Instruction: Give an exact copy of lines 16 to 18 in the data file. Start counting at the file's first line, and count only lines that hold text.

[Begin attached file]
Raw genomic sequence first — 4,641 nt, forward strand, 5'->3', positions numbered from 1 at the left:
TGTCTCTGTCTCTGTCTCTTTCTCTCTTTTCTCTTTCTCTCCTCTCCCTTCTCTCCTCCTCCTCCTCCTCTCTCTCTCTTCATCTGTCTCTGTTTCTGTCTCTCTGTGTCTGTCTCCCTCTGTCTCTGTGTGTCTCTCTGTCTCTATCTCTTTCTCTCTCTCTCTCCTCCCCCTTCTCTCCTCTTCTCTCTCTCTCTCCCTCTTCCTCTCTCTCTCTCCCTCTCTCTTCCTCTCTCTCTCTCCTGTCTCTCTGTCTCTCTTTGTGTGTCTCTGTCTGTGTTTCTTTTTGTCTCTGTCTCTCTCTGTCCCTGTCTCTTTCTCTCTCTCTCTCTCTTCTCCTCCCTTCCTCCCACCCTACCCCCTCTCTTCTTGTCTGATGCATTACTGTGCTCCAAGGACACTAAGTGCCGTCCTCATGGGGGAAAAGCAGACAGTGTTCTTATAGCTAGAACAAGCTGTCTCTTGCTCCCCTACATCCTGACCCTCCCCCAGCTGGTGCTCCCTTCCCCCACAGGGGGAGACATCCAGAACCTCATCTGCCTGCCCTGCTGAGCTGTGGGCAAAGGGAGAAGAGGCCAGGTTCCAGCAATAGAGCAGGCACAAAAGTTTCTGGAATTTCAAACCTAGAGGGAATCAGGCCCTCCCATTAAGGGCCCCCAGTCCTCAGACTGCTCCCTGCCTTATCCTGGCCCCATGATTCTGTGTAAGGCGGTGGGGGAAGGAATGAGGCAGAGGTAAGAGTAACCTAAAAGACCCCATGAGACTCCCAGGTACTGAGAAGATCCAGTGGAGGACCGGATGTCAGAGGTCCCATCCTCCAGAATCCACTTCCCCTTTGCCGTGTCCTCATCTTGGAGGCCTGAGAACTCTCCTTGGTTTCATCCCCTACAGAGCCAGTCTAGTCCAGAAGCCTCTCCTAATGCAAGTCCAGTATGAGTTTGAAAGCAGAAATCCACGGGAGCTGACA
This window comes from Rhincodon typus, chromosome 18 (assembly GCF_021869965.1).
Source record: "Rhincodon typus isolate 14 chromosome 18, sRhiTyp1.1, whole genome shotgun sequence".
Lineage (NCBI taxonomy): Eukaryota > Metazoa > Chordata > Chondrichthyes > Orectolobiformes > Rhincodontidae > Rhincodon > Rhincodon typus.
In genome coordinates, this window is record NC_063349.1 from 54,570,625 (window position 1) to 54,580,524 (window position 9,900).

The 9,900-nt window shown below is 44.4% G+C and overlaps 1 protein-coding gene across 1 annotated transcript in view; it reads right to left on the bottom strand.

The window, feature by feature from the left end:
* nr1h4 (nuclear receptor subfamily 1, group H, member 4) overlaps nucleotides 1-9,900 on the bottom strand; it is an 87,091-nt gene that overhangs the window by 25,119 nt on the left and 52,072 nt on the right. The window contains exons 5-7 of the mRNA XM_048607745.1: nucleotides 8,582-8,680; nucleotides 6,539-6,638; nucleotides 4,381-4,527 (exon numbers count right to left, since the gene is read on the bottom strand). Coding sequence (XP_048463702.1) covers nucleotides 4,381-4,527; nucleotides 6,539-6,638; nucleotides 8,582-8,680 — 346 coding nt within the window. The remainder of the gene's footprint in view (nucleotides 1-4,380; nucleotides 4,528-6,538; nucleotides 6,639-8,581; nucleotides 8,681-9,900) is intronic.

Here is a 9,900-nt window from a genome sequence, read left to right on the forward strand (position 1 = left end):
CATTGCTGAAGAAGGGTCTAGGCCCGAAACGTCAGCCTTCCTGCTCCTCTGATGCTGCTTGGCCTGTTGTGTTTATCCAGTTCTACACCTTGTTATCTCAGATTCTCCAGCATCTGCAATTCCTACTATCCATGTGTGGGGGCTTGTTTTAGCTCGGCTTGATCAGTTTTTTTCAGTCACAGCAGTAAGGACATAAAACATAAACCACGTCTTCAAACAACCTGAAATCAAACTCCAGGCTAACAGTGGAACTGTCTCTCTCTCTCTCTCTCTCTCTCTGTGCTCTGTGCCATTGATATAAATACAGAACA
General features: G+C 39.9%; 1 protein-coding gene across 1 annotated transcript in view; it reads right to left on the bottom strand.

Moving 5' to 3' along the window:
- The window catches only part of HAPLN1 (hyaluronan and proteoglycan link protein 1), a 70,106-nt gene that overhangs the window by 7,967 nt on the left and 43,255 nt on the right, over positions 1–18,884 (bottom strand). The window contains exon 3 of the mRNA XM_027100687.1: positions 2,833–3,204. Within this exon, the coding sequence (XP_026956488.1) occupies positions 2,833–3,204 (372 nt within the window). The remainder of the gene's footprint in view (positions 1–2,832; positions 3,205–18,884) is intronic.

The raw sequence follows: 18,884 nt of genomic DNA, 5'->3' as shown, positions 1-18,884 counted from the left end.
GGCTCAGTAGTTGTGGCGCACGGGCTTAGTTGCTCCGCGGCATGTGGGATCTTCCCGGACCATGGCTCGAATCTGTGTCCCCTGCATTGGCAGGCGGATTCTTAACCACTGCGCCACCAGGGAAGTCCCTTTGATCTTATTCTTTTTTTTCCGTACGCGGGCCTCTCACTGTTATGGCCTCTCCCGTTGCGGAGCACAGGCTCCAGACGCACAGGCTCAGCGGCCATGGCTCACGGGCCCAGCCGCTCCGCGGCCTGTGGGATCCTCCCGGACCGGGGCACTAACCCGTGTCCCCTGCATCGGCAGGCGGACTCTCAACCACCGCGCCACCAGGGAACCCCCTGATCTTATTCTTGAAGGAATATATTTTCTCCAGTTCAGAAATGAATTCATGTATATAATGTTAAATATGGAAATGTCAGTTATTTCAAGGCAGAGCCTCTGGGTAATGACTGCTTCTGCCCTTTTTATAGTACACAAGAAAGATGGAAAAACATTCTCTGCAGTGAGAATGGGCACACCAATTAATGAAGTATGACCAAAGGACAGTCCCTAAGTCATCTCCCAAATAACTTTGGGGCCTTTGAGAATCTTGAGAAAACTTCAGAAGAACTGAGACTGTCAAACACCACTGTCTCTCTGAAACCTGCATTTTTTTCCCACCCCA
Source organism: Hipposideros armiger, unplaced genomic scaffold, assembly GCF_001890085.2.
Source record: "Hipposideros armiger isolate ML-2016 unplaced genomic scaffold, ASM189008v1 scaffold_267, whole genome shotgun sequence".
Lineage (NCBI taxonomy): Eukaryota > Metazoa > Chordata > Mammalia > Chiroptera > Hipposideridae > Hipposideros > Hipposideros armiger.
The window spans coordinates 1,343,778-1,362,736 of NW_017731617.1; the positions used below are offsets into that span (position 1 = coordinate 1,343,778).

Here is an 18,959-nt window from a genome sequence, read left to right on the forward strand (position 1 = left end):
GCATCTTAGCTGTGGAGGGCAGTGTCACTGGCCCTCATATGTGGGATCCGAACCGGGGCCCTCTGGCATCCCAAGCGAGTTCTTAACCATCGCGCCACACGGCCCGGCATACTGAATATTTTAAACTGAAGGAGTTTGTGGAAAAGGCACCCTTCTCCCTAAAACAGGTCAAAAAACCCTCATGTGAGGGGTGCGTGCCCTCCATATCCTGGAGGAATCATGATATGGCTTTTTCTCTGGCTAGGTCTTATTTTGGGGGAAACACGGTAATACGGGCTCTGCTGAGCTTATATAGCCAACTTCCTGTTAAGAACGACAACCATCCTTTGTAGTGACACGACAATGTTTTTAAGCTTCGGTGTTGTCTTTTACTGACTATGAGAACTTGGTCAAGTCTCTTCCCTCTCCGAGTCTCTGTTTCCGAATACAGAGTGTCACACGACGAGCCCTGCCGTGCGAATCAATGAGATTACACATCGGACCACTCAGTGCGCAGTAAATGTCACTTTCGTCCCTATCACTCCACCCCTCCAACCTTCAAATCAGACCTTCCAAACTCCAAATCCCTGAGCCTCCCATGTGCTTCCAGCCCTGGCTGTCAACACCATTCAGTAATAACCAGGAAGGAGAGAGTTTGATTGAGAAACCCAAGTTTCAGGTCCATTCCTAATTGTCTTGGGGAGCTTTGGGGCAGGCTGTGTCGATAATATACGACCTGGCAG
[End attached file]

GGCTCAGTAGTTGTGGCGCACGGGCTTAGTTGCTCCGCGGCATGTGGGATCTTCCCGGACCATGGCTCGAATCTGTGTCCCCTGCATTGGCAGGCGGATTCTTAACCACTGCGCCACCAGGGAAGTCCCTTTGATCTTATTCTTTTTTTTCCGTACGCGGGCCTCTCACTGTTATGGCCTCTCCCGTTGCGGAGCACAGGCTCCAGACGCACAGGCTCAGCGGCCATGGCTCACGGGCCCAGCCGCTCCGCGGCCTGTGGGATCCTCCCGGACCGGGGCACTAACCCGTGTCCCCTGCATCGGCAGGCGGACTCTCAACCACCGCGCCACCAGGGAACCCCCTGATCTTATTCTTGAAGGAATATATTTTCTCCAGTTCAGAAATGAATTCATGTATATAATGTTAAATATGGAAATGTCAGTTATTTCAAGGCAGAGCCTCTGGGTAATGACTGCTTCTGCCCTTTTTATAGTACACAAGAAAGATGGAAAAACATTCTCTGCAGTGAGAATGGGCACACCAATTAATGAAGTATGACCAAAGGACAGTCCCTAAGTCATCTCCCAAATAACTTTGGGGCCTTTGAGAATCTTGAGAAAACTTCAGAAGAACTGAGACTGTCAAACACCACTGTCTCTCTGAAACCTGCATTTTTTTCCCACCCCA
Source organism: Hipposideros armiger, unplaced genomic scaffold, assembly GCF_001890085.2.
Source record: "Hipposideros armiger isolate ML-2016 unplaced genomic scaffold, ASM189008v1 scaffold_267, whole genome shotgun sequence".